Global Warming Is Causing a Maple Syrup Shortage

published Mar 9, 2017
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(Image credit: Emma Christensen)

What are pancakes without a generous pour of maple syrup? The mighty kitchen staple adds a touch of sweetness and warmth to every meal — breakfast and beyond. In the last couple years, maple syrup has become even more popular. In fact, GrubStreet reports that in the last 10 years maple syrup imports from Canada have doubled.

But the demand might not be able to be kept up with this year (and potentially beyond), thanks to climate change.

According to the Wall Street Journal, the heat wave in February has resulted in early sap flow, which may reduce the production of maple syrup in the country by as much as 75 percent this year. In Pennsylvania, for example, sap flow began a month early.

Warmer winters don’t just impact the flow of sap, which is 98 percent water and 2 percent sucrose — maple syrup producers have also found that higher temperatures result in a decrease in the amount of sap produced and the sugar content in sap, and a change in the direction of the sap flow (instead of going down to the taps, sap goes to the top of the tree instead).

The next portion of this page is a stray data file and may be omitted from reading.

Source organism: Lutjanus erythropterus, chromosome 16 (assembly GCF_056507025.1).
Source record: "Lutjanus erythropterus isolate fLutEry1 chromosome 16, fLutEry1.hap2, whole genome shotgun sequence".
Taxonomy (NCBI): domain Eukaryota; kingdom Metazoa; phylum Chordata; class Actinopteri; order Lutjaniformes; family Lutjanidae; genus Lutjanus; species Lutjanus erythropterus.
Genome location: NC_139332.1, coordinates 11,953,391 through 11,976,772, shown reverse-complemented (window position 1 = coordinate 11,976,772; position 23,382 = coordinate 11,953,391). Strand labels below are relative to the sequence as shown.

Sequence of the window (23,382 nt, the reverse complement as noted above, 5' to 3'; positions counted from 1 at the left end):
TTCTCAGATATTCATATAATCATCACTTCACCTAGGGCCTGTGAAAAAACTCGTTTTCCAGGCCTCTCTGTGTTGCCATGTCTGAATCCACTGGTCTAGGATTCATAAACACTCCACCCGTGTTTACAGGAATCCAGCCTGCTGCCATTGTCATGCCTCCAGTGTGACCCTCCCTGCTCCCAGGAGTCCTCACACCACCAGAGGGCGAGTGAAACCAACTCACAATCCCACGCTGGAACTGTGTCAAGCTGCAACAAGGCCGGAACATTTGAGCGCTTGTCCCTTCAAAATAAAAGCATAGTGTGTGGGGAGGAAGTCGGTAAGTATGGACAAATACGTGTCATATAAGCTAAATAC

(Image credit: Cambria Bold)

In the United States, 3.78 million gallons of syrup are produced from states like Connecticut, Maine, Massachusetts, New Hampshire, New York, Pennsylvania, and Vermont — the latter is singlehandedly responsible for more than 47 percent of the nation’s maple syrup supply. High-quality sap forms in maple trees in very cold weather and starts to flow in the spring when temperatures increase.

“For sap to flow freely, the conditions have to be just right: That means below-freezing nights and warmer days,” writes Bon Appétit. “As the sap freezes, it expands (it’s 98 percent water), pushing itself up and out of the tree via the tap once it thaws. On average, sugaring season produces about 25 to 30 good days.”

With maple syrup production so heavily reliant on environmental temperature, it’s not surprising that sap output varies year to year based on the fluctuating climate. What is alarming, however, is the potential gravity of the syrup deficit we are facing this year. Dry pancakes, anyone?